Where brands and products come from, and the associations (real or created) people have of this origin can significantly influence and alter the way brands and their products are perceived.
In its 2016 global brand-origin survey, research firm Nielsen found that nearly 75% of consumers consider a brand’s country of origin to be equally or more important than nine other purchase drivers. But the “origin” can be more than just the country (Foster’s Australian for beer) and is only limited by your imagination.
Associating a brand with its origin allows it to draw from the positive associations of that origin (Barilla is Italian and Italians know pasta). Or, in case there aren’t strong associations with the brand’s origin, the brand can shape and create its own positive associations. The butter brand Kerrygold, “made with milk from grass-fed cows”, comes from the green hills of Ireland. Volvic mineral water comes from the Volcanoes Regional Natural Park of Auvergne in France, Icelandic Glacial water, well…from Iceland.
Chrysler has regularly associated itself with Detroit as its place of provenance, celebrating and associating itself with the values and character-traits of Detroiters (imported from Detroit) to create a sense of pride not only for the brand but also for the city. Other examples would include “American made” or “locally grown” or “locally brewed”.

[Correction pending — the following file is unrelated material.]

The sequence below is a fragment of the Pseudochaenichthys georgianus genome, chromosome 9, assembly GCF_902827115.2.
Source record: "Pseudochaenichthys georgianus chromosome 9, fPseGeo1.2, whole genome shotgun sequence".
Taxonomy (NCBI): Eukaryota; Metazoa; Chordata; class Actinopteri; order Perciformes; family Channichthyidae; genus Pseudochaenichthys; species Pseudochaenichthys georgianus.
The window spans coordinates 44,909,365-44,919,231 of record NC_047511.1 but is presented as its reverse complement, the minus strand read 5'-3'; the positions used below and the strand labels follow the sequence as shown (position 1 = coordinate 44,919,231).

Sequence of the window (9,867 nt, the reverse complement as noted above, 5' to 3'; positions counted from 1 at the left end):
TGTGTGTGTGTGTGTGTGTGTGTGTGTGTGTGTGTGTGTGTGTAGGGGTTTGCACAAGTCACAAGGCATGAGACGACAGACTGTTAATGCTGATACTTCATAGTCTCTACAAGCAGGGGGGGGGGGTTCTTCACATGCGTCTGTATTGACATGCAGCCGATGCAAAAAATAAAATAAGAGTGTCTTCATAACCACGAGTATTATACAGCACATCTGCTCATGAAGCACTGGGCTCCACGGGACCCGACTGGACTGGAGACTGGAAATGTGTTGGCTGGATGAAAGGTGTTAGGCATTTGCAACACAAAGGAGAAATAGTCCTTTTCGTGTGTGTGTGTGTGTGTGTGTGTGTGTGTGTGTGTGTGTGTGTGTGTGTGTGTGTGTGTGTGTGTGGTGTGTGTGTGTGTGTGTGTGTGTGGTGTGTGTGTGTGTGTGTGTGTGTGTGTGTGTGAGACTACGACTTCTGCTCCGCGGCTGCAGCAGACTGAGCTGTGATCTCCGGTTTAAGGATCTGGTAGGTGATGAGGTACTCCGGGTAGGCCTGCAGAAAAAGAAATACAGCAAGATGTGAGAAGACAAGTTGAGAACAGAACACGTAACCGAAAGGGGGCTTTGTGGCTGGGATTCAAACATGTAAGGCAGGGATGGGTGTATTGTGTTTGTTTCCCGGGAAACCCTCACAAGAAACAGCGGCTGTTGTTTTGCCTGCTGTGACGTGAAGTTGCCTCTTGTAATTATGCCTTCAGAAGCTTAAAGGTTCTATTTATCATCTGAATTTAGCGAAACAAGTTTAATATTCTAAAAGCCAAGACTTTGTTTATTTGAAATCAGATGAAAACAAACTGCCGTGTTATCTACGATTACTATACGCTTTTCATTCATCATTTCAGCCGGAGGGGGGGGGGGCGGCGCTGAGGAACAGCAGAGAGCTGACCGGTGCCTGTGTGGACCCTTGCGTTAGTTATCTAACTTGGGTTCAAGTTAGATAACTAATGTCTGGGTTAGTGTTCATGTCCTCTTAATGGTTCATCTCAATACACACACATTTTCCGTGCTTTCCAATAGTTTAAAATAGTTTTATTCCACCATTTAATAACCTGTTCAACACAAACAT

Five Thought Starters
- What origin can you trace your brand back to? This could be a place or geographical region, a moment in time or history, etc.
- What meaning (explicit or implicit) is typically associated with this origin that could help enhance the perception of your brand?
- If the spontaneous associations with this origin are not noticeably clear or strong, what meaningful associations can you link to this origin? Use relevant consumer values to inspire answers to this question.
- What associations could be created and attached to this origin in a credible way (something your consumers may not know but that would enhance the perceived value of the brand and its benefits)?
- What positioning ideas can you derive from this exercise?
Contributed to Branding Strategy Insider by: Ulli Appelbaum, excerpted from his book The Brand Positioning Workbook
The Blake Project Can Help You Differentiate Your Brand In The Brand Positioning Workshop
Branding Strategy Insider is a service of The Blake Project: A strategic brand consultancy specializing in Brand Research, Brand Strategy, Brand Growth and Brand Education
Post Views: 157